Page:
(Natural News) Right now, Californians are facing a gas tax hike despite already paying the highest gas tax in the nation, and this is due in no small part to State Bill 1, a controversial gas tax that was passed in 2017 on the pretense of fixing the state’s crumbling roads and bridges.
The gas tax is set to rise once again at the start of July, raising the ire of Californians who are complaining that promised repairs have been lagging. Officials have said that the funding received from the gas tax hike so far is only enough to complete less than half of the work that is needed to bring the state’s roads back up to standard.
The gas tax rose by 12 cents per gallon in 2017 under SB 1 before jumping a further 5.6 cents per gallon in 2019 and another 3.2 cents last July for a total state levy of 50.5 cents per gallon. It is now poised to climb to 51.1 cents per gallon on July 1 because of inflation.
In addition, SB 1 raised the excise and sales taxes on diesel fuel and established an annual vehicle fee that can be as much as $175 on cars worth $60,000 or more. And although the state believes the bill will generate more than $5 billion annually during its first decade, state officials insist that much more money is necessary to fix the transportation system there.
California is blaming the failures of its program to fix the roads on a few factors. First, they say they have a high cost of repairs compared to other states. Moreover, they claim that the reduction in driving as a result of the COVID-19 pandemic resulted in hundreds of millions fewer in gas tax dollars than they expected. Finally, as people increasingly opt for fuel-efficient and electric cars, it is limiting the amount of gas tax that can be collected – prompting state officials to look into other methods to make up for the loss in gas tax revenue, such as tying fees to the number of miles a person has driven.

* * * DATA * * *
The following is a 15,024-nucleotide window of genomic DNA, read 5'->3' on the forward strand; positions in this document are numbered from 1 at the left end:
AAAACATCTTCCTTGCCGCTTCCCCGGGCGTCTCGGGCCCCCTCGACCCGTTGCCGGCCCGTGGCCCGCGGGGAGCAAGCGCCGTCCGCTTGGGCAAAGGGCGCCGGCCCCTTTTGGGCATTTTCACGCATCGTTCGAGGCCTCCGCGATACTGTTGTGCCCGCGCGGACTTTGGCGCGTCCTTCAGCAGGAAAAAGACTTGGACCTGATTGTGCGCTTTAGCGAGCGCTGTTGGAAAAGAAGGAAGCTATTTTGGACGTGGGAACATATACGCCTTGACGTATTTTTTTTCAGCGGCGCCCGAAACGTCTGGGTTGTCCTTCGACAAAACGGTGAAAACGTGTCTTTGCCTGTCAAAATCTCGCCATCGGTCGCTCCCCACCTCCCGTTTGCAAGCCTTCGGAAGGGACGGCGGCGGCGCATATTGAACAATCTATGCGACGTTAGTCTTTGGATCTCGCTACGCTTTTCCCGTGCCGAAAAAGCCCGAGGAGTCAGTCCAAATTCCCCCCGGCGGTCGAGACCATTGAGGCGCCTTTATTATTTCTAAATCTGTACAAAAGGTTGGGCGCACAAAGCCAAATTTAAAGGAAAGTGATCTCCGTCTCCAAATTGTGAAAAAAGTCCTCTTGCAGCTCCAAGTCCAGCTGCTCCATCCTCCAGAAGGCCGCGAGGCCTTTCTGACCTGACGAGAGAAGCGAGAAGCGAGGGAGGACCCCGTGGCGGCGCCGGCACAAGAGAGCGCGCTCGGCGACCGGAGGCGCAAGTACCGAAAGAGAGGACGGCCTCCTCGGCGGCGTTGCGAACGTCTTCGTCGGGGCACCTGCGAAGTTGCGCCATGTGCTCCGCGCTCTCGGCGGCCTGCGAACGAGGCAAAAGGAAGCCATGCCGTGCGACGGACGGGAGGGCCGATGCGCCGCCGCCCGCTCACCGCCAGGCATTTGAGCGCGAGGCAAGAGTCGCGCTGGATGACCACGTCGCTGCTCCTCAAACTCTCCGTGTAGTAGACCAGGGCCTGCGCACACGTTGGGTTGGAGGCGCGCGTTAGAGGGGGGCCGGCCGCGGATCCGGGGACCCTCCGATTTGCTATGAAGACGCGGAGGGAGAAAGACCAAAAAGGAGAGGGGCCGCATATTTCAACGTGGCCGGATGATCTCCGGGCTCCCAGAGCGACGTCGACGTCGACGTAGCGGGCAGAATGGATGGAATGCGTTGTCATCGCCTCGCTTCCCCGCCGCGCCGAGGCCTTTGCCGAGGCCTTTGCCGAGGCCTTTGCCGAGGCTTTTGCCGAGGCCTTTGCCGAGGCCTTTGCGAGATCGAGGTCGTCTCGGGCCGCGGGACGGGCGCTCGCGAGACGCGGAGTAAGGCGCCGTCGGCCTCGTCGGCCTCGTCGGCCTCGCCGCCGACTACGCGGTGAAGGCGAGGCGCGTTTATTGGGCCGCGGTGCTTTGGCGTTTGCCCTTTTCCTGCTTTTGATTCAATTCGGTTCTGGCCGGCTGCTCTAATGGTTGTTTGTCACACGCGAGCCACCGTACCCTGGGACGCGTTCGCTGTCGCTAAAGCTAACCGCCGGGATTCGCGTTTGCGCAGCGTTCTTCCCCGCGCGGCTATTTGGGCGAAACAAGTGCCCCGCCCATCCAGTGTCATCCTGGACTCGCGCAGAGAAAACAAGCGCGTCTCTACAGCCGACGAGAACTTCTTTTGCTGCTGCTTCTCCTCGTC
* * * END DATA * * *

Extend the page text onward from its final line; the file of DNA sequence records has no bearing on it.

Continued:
Just how much are Californians paying?
According to analysis from the transportation fuel consulting company Stillwater Associates, people in the Golden State are paying $1.19 per gallon on taxes and fees alone. California excise taxes on gas currently amount to 50.5 cents per gallon, which includes 12.7 cents per gallon in taxes from SB 1 – and that’s set to rise next month. The state sales tax, meanwhile, varies by area but averages at 10.7 cents per gallon.
While this only adds up to 79.6 cents per gallon, it is also important to take into account fees. The Low Carbon Fuel Standard that requires fuel suppliers with high carbon intensity to buy credits from those making fuel with lower carbon, like biodiesel and ethanol, averages out to 22.6 cents per gallon. The Fuels Under The Cap Feed, which comes from a program that requires polluting fuel suppliers to buy allowances to offset their emissions, equates to 14.3 cents per gallon, while the underground storage tank fee is 2 cents per gallon. When you add the 38.9 cents per gallon total for these fees the to the 79.6 cents in taxes, you’ll come up with $1.19.
Governor Gavin Newsom recently proclaimed the money received from the gas tax has provided a significant boost to the state’s efforts to repair and maintain its roads and bridges. However, some transportation experts have claimed that the state’s roads are in a greater state of disrepair than the state is admitting, especially compared to other states.
The Reason Foundation estimated that nearly 30 percent of California’s urban arterial pavement is in poor condition, placing it 48th in the country on this metric. Of course, given California’s track record, is it any surprise that this bill is failing to deliver on its promises?
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